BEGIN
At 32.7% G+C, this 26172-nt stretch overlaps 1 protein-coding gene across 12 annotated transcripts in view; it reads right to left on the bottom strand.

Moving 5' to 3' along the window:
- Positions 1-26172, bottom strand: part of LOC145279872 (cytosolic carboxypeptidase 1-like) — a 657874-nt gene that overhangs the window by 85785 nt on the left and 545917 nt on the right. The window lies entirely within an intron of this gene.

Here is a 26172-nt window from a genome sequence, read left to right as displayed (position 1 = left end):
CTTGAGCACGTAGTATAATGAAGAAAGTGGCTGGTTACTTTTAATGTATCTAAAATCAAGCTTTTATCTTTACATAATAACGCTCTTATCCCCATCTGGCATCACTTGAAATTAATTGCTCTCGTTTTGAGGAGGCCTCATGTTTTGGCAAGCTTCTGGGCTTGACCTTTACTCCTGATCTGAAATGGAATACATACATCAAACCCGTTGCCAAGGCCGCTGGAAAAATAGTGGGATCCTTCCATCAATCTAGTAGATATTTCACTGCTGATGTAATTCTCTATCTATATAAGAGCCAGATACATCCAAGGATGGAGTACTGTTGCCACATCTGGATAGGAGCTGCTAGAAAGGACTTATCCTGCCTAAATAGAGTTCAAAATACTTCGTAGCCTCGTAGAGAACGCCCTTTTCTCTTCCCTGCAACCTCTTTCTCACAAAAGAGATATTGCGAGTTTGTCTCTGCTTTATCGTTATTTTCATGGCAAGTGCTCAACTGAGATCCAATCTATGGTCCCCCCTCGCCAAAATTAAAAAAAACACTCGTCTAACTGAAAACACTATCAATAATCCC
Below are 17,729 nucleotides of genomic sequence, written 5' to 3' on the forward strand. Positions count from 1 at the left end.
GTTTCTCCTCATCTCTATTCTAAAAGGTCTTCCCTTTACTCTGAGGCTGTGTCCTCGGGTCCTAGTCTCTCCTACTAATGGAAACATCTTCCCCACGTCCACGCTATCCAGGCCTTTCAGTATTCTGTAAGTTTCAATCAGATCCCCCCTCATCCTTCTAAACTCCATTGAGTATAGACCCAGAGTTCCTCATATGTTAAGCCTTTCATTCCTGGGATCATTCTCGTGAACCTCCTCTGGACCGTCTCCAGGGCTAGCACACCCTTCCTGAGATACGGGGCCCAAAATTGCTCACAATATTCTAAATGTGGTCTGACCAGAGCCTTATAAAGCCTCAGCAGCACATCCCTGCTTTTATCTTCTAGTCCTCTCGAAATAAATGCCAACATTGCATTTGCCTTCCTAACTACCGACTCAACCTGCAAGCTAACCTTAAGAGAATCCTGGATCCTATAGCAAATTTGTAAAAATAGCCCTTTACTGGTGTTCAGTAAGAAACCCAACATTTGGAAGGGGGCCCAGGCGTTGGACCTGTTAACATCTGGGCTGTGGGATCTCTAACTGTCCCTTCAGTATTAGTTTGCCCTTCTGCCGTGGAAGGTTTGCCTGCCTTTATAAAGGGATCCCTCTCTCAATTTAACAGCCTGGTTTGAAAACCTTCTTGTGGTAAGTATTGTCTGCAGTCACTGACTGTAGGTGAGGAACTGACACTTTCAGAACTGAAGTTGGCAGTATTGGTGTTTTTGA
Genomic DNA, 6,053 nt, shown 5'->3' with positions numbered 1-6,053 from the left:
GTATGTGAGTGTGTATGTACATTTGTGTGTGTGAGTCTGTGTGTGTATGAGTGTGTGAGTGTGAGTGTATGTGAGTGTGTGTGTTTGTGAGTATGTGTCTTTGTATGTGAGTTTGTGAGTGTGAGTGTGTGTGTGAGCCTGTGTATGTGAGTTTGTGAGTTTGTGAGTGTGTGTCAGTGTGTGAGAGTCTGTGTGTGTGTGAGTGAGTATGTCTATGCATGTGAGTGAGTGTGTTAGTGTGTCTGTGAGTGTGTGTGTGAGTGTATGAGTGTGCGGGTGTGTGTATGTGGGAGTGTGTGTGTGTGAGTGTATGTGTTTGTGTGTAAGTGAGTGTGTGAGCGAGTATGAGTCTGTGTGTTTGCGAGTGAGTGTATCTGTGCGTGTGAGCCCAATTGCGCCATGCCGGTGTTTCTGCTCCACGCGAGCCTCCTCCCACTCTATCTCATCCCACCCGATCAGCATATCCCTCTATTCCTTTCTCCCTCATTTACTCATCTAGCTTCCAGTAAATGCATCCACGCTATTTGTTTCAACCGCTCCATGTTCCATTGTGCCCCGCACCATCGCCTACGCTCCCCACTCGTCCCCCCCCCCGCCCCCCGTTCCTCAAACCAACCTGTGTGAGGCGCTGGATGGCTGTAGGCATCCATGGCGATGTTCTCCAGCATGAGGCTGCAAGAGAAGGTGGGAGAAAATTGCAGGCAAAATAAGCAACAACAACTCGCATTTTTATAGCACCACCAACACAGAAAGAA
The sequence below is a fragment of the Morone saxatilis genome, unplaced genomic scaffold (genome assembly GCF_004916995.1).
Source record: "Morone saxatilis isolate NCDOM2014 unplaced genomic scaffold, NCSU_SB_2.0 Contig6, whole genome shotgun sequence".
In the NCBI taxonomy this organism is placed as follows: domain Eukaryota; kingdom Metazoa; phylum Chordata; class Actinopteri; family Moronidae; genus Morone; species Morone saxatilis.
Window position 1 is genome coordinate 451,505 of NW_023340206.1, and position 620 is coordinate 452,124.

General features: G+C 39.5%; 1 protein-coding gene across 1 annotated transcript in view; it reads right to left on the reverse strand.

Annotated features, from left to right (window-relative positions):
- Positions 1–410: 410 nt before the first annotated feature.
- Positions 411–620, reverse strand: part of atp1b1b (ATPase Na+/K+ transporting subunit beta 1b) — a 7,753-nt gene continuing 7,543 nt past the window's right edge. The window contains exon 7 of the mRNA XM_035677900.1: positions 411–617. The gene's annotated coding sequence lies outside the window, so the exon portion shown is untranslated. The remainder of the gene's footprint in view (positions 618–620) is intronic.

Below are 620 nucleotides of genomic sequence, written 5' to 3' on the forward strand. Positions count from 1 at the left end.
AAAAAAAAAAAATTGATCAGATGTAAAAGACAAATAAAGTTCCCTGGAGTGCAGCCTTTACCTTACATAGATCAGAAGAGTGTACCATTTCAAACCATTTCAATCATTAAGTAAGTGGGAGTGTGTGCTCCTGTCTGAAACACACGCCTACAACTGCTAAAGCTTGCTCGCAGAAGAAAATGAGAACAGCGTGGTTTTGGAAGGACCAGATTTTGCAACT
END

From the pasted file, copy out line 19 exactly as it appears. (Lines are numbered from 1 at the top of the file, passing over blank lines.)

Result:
AAAAAAAAAAAATTGATCAGATGTAAAAGACAAATAAAGTTCCCTGGAGTGCAGCCTTTACCTTACATAGATCAGAAGAGTGTACCATTTCAAACCATTTCAATCATTAAGTAAGTGGGAGTGTGTGCTCCTGTCTGAAACACACGCCTACAACTGCTAAAGCTTGCTCGCAGAAGAAAATGAGAACAGCGTGGTTTTGGAAGGACCAGATTTTGCAACT